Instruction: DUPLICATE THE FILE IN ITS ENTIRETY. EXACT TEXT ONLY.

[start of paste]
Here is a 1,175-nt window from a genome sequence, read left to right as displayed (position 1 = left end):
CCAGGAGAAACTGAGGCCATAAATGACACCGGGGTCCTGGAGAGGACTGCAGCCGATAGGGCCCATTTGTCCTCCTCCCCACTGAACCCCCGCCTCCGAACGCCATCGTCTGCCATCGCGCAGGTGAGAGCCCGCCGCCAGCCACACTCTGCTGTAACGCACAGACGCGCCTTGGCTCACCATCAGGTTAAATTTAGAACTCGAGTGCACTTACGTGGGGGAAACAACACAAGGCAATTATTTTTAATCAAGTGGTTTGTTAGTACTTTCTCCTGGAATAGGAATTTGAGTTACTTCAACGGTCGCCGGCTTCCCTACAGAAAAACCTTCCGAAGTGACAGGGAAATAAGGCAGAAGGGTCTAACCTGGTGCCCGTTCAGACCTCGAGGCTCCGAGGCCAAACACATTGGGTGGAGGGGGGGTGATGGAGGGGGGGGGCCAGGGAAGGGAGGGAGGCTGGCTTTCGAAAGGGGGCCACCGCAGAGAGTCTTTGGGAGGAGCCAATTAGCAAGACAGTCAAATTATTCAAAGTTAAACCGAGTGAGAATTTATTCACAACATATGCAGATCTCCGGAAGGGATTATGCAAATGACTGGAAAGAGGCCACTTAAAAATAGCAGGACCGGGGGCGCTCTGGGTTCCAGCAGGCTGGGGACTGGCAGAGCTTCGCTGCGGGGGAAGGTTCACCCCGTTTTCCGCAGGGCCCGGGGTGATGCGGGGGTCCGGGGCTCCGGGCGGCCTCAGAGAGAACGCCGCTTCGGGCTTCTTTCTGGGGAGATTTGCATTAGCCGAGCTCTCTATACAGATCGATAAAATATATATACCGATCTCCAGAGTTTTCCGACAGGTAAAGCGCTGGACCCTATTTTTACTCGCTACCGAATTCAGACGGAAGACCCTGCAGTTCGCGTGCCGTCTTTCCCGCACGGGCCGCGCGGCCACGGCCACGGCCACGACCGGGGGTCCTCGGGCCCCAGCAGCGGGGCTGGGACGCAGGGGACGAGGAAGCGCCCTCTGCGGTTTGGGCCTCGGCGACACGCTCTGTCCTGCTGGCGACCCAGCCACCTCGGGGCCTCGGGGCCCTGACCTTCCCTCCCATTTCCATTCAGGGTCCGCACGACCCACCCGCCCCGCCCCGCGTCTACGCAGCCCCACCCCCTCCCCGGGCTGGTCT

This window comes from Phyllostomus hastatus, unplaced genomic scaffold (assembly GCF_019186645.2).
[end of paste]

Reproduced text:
Here is a 1,175-nt window from a genome sequence, read left to right as displayed (position 1 = left end):
CCAGGAGAAACTGAGGCCATAAATGACACCGGGGTCCTGGAGAGGACTGCAGCCGATAGGGCCCATTTGTCCTCCTCCCCACTGAACCCCCGCCTCCGAACGCCATCGTCTGCCATCGCGCAGGTGAGAGCCCGCCGCCAGCCACACTCTGCTGTAACGCACAGACGCGCCTTGGCTCACCATCAGGTTAAATTTAGAACTCGAGTGCACTTACGTGGGGGAAACAACACAAGGCAATTATTTTTAATCAAGTGGTTTGTTAGTACTTTCTCCTGGAATAGGAATTTGAGTTACTTCAACGGTCGCCGGCTTCCCTACAGAAAAACCTTCCGAAGTGACAGGGAAATAAGGCAGAAGGGTCTAACCTGGTGCCCGTTCAGACCTCGAGGCTCCGAGGCCAAACACATTGGGTGGAGGGGGGGTGATGGAGGGGGGGGGCCAGGGAAGGGAGGGAGGCTGGCTTTCGAAAGGGGGCCACCGCAGAGAGTCTTTGGGAGGAGCCAATTAGCAAGACAGTCAAATTATTCAAAGTTAAACCGAGTGAGAATTTATTCACAACATATGCAGATCTCCGGAAGGGATTATGCAAATGACTGGAAAGAGGCCACTTAAAAATAGCAGGACCGGGGGCGCTCTGGGTTCCAGCAGGCTGGGGACTGGCAGAGCTTCGCTGCGGGGGAAGGTTCACCCCGTTTTCCGCAGGGCCCGGGGTGATGCGGGGGTCCGGGGCTCCGGGCGGCCTCAGAGAGAACGCCGCTTCGGGCTTCTTTCTGGGGAGATTTGCATTAGCCGAGCTCTCTATACAGATCGATAAAATATATATACCGATCTCCAGAGTTTTCCGACAGGTAAAGCGCTGGACCCTATTTTTACTCGCTACCGAATTCAGACGGAAGACCCTGCAGTTCGCGTGCCGTCTTTCCCGCACGGGCCGCGCGGCCACGGCCACGGCCACGACCGGGGGTCCTCGGGCCCCAGCAGCGGGGCTGGGACGCAGGGGACGAGGAAGCGCCCTCTGCGGTTTGGGCCTCGGCGACACGCTCTGTCCTGCTGGCGACCCAGCCACCTCGGGGCCTCGGGGCCCTGACCTTCCCTCCCATTTCCATTCAGGGTCCGCACGACCCACCCGCCCCGCCCCGCGTCTACGCAGCCCCACCCCCTCCCCGGGCTGGTCT

This window comes from Phyllostomus hastatus, unplaced genomic scaffold (assembly GCF_019186645.2).